Looking forward, however, the Lofa business community expressed optimism in the goodwill of the Liberian Government and other major stakeholders in the greater business community to foster and support Liberian businesses, through which several good policies had translated into practical and concrete instruments over the years in the country.

Notwithstanding, the Lofa business community also sounded a note of caution to the Liberia Chamber of Commerce (LCC) to graduate from the age-old way of doing everything in the nation’s capital, Monrovia, and advised that the LCC decentralize its business activities to the benefit of the rural sector of the nation.

They also advised that business organizations established in Monrovia should work out concrete modalities that will include and serve rural businessmen and women, as they are also part and parcel of the greater Liberian economy and society.

There are enterprising young men and women in rural Liberia who have, over the years, worked hard and done business with success stories in both small and large business undertakings in the country.

As banks and other financial institutions are now extending their services to the rural parts of the nation, Liberian and foreign organizations with the requisite instruments, that facilitate the socio-economic empowerment of rural Liberians, should begin to see reason to extend all of their professional services to war-affected communities in the country.

In Zorzor and Voinjama cities in Lofa County, JET Trading Corporation, specialists in building materials, has taken the bull by the horn, establishing two stores in order to reduce and ease the major transportation problem affecting rural Liberians, who continue to yearn for the reconstruction of their broken homes.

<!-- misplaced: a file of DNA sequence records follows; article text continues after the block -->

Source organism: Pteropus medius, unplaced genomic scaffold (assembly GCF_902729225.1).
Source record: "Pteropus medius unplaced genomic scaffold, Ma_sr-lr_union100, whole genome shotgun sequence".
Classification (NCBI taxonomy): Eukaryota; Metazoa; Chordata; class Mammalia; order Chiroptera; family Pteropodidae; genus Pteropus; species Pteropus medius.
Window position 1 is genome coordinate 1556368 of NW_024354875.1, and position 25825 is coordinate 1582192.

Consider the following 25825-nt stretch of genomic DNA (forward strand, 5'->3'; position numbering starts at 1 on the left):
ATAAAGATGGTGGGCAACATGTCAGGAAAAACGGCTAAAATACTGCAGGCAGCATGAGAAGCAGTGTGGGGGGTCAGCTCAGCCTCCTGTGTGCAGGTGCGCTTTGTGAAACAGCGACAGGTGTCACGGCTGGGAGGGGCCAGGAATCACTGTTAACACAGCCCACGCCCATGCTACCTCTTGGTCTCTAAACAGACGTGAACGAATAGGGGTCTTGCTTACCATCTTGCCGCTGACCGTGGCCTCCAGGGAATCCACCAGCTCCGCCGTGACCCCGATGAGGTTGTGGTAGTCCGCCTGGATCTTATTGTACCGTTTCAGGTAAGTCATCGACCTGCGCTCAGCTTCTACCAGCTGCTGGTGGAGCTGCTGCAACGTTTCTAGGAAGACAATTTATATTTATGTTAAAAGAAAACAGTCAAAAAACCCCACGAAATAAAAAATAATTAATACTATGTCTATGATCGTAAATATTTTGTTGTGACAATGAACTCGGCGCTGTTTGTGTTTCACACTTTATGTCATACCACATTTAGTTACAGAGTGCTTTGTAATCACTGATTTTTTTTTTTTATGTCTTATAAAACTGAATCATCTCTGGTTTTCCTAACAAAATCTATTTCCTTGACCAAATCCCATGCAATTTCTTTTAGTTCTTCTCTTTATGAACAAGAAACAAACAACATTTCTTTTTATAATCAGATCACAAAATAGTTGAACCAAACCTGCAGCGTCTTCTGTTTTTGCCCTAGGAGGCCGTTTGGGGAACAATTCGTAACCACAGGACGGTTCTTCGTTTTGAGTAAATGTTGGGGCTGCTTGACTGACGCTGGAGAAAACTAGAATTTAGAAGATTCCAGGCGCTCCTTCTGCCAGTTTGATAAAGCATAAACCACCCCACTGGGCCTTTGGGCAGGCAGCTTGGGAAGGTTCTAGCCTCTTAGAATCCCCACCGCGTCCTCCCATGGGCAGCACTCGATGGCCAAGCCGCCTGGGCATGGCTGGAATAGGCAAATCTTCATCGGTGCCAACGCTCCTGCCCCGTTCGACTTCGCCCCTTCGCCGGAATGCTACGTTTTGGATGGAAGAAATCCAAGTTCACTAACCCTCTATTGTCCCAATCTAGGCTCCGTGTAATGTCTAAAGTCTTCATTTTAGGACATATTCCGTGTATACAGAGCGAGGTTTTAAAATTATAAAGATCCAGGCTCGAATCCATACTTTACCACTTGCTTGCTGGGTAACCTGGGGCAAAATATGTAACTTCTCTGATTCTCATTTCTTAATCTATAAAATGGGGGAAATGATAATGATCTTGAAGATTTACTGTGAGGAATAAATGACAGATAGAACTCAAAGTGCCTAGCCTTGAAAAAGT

Commenting on the risk factors in rural Liberia, the Lofa business community argued that many places in Liberia have hostile and crime-prone environments that discourage potential investors and successful Liberian business people from venturing into rural Liberia.

Taking into consideration the strategic location of Lofa County, which borders Sierra Leone and Guinea-Conakry, the Lofa business community asserted the fact that prospects for fantastic and profitable trade and commerce could not be over-emphasized.

Local business women are also making a significant impact and contribution to the business climate in Voinjama City and other administrative districts in Lofa County.

“Upgrade our roads,” the business women challenged the Liberian Government and the nation’s road network stakeholders. “We will reach the deprived and market-oriented communities in Lofa County.

“Access to rural and urban markets,” the business women added, “is critical to the growth, development and progress of the Liberian economy and a sustainable livelihood for rural Liberians.”

In their closing comments, the Lofa business community noted that the rapidly expanding establishment of large and small foreign businesses was a genuine manifestation of the great prospects of doing business in north-western Liberia.
0Copyright Liberian Observer – All Rights Reserved. This article cannot be re-published without the expressed, written consent of the Liberian Observer. Please contact us for more information or to request publishing permission.

Government/community radios sign agreement


Written by Robert J. Clarke, Jr.

Thursday, 03 September 2009

Government and community radio stations across the country have signed a ten thousand five hundred US Dollars agreement. The money according to government is for the community radio stations to help with the awareness of the poverty reduction strategy.